Ryan McGonagle: [00:47:07] Yeah. I think it’s, you know, one, one of the things that we’ve been able to do is just have open communication with our administration. So I think it’s just asking them. Those administrators who are people that we need to connect with. And then second, I had the opportunity to speak at our rotary club meeting.
And there was a lot of those people at events. So that was just a great way to kind of get a better understanding of who are, who, who the people are that we need to reach out to.
Mike Klinzing: [00:47:42] All right. Let’s shift gears to parents. How do you engage the parents of your players in your program in such a way that you get them on board?
You get them buying in, you get them to be advocates for your program instead of setting it up where you [00:48:00] may end up having an adversarial relationship with parents. What’s your process for making sure that you engage the parents in a positive way? Sure.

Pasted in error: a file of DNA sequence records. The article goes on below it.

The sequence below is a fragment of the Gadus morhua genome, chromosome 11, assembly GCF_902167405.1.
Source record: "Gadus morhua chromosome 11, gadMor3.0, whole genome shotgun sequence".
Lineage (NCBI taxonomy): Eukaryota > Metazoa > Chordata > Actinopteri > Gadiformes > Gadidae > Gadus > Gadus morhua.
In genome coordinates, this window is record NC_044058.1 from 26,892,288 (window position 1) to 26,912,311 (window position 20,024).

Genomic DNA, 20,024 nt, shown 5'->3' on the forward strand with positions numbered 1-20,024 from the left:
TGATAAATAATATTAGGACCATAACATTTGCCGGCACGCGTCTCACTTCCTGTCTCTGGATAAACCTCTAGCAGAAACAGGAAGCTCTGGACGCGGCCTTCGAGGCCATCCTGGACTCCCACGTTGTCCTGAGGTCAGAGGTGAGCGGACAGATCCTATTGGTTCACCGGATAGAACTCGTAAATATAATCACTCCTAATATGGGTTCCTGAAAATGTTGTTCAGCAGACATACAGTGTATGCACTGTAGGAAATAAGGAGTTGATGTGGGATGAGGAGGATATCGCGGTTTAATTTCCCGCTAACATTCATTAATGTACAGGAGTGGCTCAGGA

Ryan McGonagle: [00:48:10] I think number one, I think there’s in coaching.
There’s such a. Negative perception when it comes to parents. And I think the first thing is it’s important for us as coaches to avoid that negative perception when dealing with parents. And I think that it’s important for us to go into each interaction with parents with a positive mentality and an open mind.
And then number two, I think it’s important just like. We want to build relationships and connect with our kids. I think we want to build relationships with our parents too. You know, through my experience in leading programs, I’ve found that parents can be an asset to our basketball program. I think parents can help move the mission of our program forward.
And I think by developing relationships with parents, [00:49:00] we’re gaining support of the parents. And I think parents can add value to our program in several different roles, whether it’s volunteer roles, whether it’s team feeds, whether it’s booster clubs, whether it’s working team events. But I think also with that, I think it’s important to set expectations with parents and hold them accountable to those expectations.